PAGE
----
Introduce and Explain the Concepts behind Genetic Mapping and How Maps are made.
Genetic mapping refers to the determination of the position of genes on the DNA molecule, which is the plasmid or chromosome and the relative distance between the genes, in physical units or linkage units (Waldron 2016). Having this in mind, the paper will begin by reviewing the basic concepts of genetic mapping and also on how genetic maps are made.
Concepts behind genetic mapping
The basic concept of genetic mapping is that, genes do not separate autonomously. Genes that do not separate autonomously are known as linked. One of the best ways to explain linkage is to examine the DNA of organisms. In this case, we identify that genes that are linked are those that lie on similar chromosome, therefore, they are inherited together (Knagge, Yousef, Winnike, Blankenship, Thomas and Brown 2017).
In addition, genetic mapping is based on the principle of meiosis. Meiosis refers to the creation of haploids from diploid cells. During mapping, the specific portion of meiosis which researchers are most interested on is crossing over that takes place in prophase I. crossing over is significant as it is the one that produces variations in gametes, which is used during genetic mapping as a measure of distance between genes (Kushanov, Pepper and Abdurakhmonov 2016).
How Genetic Maps are Made
In order to make genetic maps, researchers begin by collecting tissues or blood from all the members in a given family of interest. The researchers use laboratory techniques to isolate DNA from the samples they had collected to study on the unique traits only seen in family members. The characteristics found in the chemical bases that structure the DNA are known as markers. Markers do not identify the gene that contain the trait, however, it helps the researchers to identify the location of the gene in the chromosome. In other word, when a given gene is close to the marker, the marker and gene will stay together through the process of recombination, which will be passed to the child from the parent. In this case, if a family member inherits a certain trait, it means that they will also inherit a certain DNA marker, which also means that the gene liable for the trait lies close to the DNA marker. Therefore, the more the DNA markers appear on the genetic map, the more likely that at least one marker will be found close to the trait and the easier the researcher will be able to locate it on the gene (Boutet, Carvalho and Baranger 2016).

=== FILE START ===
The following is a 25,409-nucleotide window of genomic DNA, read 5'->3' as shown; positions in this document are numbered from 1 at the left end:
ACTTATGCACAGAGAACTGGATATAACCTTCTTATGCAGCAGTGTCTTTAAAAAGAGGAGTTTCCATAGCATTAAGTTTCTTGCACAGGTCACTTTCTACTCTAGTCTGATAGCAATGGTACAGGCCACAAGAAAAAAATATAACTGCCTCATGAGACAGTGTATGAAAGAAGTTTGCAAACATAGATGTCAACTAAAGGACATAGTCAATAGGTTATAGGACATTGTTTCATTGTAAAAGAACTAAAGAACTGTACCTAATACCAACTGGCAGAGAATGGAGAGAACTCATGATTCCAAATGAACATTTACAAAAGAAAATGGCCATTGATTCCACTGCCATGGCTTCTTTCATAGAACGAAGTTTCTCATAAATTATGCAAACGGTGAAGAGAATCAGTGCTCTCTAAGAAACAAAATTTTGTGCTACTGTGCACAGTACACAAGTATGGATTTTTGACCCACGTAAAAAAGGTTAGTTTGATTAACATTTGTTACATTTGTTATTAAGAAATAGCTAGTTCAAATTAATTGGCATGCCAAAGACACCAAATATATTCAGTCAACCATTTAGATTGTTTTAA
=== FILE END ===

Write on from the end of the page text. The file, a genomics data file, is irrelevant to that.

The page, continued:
In conclusion, genetic mapping, which is also known as linkage mapping gives researchers the opportunity to identify the traits that are passed to the child from the parents, this is based on the concept that, the traits transmitted are linked to the genes. In addition, mapping provides researchers with clues on the chromosomes that contain the gene and the location of the gene on the chromosome. Therefore, genetic mapping is very important in the identification of new genes and their functionality, which is vital in the determination of genes responsible for disorders in human beings.
Boutet, G., Carvalho,. and Baranger, A., 2016. SNP discovery and genetic mapping using genotyping by sequencing of whole genome genomic DNA from a pea RIL population. BMC genomics, 17(1), p.121.
Kushanov, F.N., Pepper,. and Abdurakhmonov, I.Y., 2016. Development, genetic mapping and QTL association of cotton PHYA, PHYB, and HY5-specific CAPS and dCAPS markers. BMC genetics, 17(1), p.141.
Knagge, K., Yousef, G., Winnike, J., Blankenship, K., Thomas, A. and Brown, A., 2017. Relationship in Broccoli Between Genetic Mapping and Small Molecule Profiling Using NMR Spectroscopy. The FASEB Journal, 31(1 Supplement), pp.766-11.
Waldron, D., 2016. CRISp (e) R genetic mapping. Nature Reviews Genetics, 17(7), pp.375-376.